South Africa’s workforce is facing a mental health crisis as employees work longer and harder due to the impact of the Covid-19 pandemic and lockdown, says Dr Brenda Didi-Quvane, chief risk officer at Momentum Multiply.
While corporate South Africa patted itself on the back for moving quickly shifting its workforce online, the rapid change has come at a high societal cost, she said.
Didi-Quvane cited data from The Economist, which shows that South Africans worked just over six and a half hours a day leading up to the pandemic.
However, since moving to work from home, this number has increased by an additional 38 minutes to over seven hours a day.
“Because we can work from anywhere, we land up working any time. The Economist cited a study that looked at how much longer people in certain countries were working due to the pandemic. South African workers rank high, illustrating that we’ve been putting in more work hours a day compared to other countries,” she said.
“On the face of it, it doesn’t sound that bad – what’s an extra 38 minutes a day? But over a working week that’s an additional three hours and over the course of a month, we’re talking about an extra 12 hours – a full working day and a half.”
Didi-Quvane said that the pandemic has blurred the previously well-defined lines between work and home.
“Added to this, workers are all dealing with the constant anxiety associated with the pandemic, the stress of protecting ourselves and our families from infection, and various forms of pressure as a result of ongoing lockdowns.
“In the weeks following the announcement of the national hard lockdown in March 2020, Lifeline South Africa recorded over 4,000 calls a day — they usually receive this many calls over the course of a week. Meanwhile, calls to the South African Depression and Anxiety Group (SADAG) more than doubled.”
As with all risk, the best way to protect oneself is by trying to mitigate the risk in the first place, said Didi-Quvane. “While often easier said than done, making sure there is a clear distinction between work and home will go a long way towards alleviating some of the stresses associated with never switching off.
“Many of us may actually miss our daily commute to the office – a time to breathe and to reflect. Now we have to be more deliberate about carving out this time for ourselves.”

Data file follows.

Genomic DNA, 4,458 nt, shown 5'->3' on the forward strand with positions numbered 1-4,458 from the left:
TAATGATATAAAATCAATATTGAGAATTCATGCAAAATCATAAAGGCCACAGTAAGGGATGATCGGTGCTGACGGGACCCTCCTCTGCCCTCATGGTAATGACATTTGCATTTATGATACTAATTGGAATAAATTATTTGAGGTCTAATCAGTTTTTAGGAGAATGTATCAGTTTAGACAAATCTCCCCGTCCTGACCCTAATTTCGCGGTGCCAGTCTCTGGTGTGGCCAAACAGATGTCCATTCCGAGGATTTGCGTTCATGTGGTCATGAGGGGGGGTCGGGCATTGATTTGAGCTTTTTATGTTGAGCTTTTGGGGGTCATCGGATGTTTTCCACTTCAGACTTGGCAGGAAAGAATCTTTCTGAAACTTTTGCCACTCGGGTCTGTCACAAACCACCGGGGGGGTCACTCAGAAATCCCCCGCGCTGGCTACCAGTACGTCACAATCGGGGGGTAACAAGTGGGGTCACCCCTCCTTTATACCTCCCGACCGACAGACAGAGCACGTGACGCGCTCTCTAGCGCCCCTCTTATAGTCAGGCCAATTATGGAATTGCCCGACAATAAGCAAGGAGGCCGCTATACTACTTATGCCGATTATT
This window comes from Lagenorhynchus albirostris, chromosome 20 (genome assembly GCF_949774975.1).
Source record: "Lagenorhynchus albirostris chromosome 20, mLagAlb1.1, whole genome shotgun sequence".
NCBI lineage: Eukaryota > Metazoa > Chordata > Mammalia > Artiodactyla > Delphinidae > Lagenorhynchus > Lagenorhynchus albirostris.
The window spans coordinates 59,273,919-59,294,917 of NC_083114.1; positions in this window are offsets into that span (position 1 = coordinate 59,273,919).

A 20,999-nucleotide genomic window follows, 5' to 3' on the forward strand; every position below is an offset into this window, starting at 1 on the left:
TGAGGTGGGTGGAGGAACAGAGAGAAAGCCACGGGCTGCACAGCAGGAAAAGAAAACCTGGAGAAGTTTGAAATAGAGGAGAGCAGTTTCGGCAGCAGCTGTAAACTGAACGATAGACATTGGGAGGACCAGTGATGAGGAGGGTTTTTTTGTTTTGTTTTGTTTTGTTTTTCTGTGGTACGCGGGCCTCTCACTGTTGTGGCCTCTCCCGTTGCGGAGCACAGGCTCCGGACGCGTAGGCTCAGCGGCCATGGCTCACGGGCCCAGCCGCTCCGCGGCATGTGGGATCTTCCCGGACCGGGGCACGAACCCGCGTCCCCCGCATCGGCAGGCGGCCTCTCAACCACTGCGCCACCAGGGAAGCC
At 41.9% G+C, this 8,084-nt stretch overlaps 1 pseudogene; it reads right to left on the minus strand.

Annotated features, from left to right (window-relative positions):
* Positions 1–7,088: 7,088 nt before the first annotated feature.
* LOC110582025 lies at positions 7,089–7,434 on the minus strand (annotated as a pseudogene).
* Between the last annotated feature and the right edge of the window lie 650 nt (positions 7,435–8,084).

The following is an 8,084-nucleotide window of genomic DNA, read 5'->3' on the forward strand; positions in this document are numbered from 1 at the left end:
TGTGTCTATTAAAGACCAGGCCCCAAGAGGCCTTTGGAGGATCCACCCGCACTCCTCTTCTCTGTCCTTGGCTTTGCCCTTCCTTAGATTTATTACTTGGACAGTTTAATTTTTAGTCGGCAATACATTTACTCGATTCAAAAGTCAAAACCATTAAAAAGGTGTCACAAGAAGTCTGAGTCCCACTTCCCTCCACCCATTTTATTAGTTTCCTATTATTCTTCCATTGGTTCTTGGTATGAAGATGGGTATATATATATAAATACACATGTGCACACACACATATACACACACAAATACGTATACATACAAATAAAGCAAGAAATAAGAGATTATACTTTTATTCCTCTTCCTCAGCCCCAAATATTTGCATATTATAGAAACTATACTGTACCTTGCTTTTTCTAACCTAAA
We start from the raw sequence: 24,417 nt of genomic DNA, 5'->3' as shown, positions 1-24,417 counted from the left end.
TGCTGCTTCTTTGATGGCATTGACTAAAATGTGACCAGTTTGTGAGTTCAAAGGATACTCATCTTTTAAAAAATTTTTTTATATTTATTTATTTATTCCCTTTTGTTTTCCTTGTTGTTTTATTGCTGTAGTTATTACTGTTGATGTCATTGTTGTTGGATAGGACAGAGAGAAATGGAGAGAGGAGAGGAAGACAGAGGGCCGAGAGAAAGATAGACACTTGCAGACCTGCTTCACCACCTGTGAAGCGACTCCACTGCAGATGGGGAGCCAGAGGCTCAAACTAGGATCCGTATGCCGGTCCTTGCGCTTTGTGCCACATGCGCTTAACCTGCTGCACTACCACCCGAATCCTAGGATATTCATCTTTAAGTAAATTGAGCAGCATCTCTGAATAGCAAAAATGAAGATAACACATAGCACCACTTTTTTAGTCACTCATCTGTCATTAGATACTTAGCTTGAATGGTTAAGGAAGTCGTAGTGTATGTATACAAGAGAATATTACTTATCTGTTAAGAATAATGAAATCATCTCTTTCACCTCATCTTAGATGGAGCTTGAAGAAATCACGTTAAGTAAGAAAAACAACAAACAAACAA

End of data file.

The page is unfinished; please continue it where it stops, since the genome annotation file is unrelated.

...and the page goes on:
First and foremost, organisations need to define what flexible working means to them, Didi-Quvane said.
She added that it would not be an option for some, and then they will need to clearly communicate their reasons for this to their employees to ensure their buy-in.
“My sense though is that most companies will embrace an element of flexibility post-pandemic. “Recent research by Momentum Corporate shows that around half of the organisations surveyed are planning for their employees to return to their worksites, while 44% plan to adopt a hybrid model.”
Research from Afriforte shows that half of the employees surveyed would like to continue working from home after the pandemic, while 41% are keen on a hybrid work model. Only 4% would like to return to the worksite.
“Adopting a more flexible working model will come with both risks and opportunities, both of which will need to be effectively managed and communicated to employees,” Didi-Quvane said.
“Good communication will help address some of the employees’ mental strain associated with the uncertainty of what the working world is going to look like from here on out.”
She said it would ultimately be up to individual corporates to decide whether to adopt a 100% flexible model or whether a hybrid solution would work best.
“Part of the consideration will be which model provides the best support to employees while also fostering productivity, enabling flexibility and effective risk management. Achieving this will add genuine value to employees.”